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Newsfeed: California’s Population Shrinks for Third Straight Year as High Costs Stress Households

Births outnumber deaths in California, and yet the U.S. Census Bureau says the population shrank again as more than 300,000 people moved out of the Golden State.

The federal agency released these new numbers Thursday showing a third consecutive year of decline.

In 2020, California’s population contracted for the first time in state history, a drop that contributed to the state losing a seat in the House of Representatives.

Between July 2021 and July 2022, the number of California residents dropped from 39,142,991 to 39,029,342 — a loss of about 114,000 people, the new data shows. There were more births than deaths in the state, and 125,715 immigrants made their homes here in that one-year span.

Most of the population decline was explained by the 343,230 people who moved to other U.S. states.

H.D. Palmer, deputy director of external affairs at the California Department of Finance, said the rate of decline had slowed, a sign, he said, that net growth was in the future.

California has had a net loss of residents to “domestic migration” for years, he said, and the more recent numbers are “relatively in line with what the historical trend has been.” Palmer said that “some people — for reasons other than demographics, and more politics — try to jump on some of the out-migration numbers.”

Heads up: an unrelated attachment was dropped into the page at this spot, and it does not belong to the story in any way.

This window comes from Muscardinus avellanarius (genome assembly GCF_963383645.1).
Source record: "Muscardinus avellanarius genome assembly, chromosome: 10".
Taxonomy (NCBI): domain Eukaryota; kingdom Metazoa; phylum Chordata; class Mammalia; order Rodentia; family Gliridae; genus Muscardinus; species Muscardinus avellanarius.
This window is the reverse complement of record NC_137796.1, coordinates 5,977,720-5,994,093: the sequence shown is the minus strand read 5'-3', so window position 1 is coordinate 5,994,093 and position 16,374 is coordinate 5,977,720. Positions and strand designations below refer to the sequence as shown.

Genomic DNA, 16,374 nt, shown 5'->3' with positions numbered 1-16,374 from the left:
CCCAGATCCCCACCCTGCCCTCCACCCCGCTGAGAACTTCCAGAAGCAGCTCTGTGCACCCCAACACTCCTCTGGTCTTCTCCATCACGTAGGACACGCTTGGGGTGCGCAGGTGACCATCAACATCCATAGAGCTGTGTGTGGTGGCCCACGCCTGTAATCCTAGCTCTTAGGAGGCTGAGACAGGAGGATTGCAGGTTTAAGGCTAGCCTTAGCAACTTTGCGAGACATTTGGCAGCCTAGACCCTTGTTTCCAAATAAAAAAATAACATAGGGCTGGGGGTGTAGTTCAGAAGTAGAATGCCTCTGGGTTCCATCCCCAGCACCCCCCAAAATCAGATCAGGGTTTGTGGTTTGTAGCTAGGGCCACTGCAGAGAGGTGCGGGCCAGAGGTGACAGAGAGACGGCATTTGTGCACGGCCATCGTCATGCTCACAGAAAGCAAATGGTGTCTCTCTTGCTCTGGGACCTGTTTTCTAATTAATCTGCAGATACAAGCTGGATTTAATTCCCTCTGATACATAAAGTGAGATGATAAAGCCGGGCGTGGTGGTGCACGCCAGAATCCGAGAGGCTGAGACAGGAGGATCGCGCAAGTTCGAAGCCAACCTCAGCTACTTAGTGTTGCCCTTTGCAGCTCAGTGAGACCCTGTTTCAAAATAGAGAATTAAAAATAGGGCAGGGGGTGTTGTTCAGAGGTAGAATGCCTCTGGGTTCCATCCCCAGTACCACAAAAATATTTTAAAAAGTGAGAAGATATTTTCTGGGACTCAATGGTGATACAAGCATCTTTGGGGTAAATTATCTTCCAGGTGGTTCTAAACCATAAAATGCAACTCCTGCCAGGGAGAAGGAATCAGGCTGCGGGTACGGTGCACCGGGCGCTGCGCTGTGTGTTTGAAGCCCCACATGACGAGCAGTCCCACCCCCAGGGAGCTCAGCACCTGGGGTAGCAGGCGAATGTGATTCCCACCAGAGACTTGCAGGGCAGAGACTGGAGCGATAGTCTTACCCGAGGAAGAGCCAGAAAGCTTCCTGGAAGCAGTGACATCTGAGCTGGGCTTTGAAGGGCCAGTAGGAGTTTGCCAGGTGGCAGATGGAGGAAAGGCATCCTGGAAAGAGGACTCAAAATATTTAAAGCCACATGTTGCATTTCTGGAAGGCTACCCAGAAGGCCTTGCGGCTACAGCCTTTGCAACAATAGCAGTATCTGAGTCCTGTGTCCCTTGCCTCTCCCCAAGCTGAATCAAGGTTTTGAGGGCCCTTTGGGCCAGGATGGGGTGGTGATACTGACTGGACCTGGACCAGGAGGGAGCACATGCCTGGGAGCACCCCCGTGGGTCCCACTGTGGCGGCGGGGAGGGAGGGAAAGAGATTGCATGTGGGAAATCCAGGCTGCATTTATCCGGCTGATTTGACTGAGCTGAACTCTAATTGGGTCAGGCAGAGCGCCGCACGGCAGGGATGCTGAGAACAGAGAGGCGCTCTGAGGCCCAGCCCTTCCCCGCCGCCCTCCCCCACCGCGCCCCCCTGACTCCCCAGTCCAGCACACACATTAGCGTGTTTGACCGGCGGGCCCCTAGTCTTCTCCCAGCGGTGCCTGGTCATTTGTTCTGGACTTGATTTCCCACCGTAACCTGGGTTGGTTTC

But the population decline also partly reflects failures in state policy: California is in a housing affordability crisis.

“If you talk to demographers, they’ll say that one of the factors is the cost of housing,” Palmer said. “And that’s continued to be a challenging issue for the state.”

The Public Policy Institute of California reported that between 2015 and 2021, 413,000 adults cited housing as a primary reason they moved out of state; a majority of those leaving were middle- or low-income people. The institute’s state survey found that 64% of adults in California say housing affordability is “a big problem” where they live.

The out-migration may be partly attributable to work-from-home policies instituted during the pandemic. Those policies fueled in-state migration out of expensive housing markets such as the Bay Area and to more affordable places, including Sacramento. Palmer said it’s likely that some people also left the state altogether.


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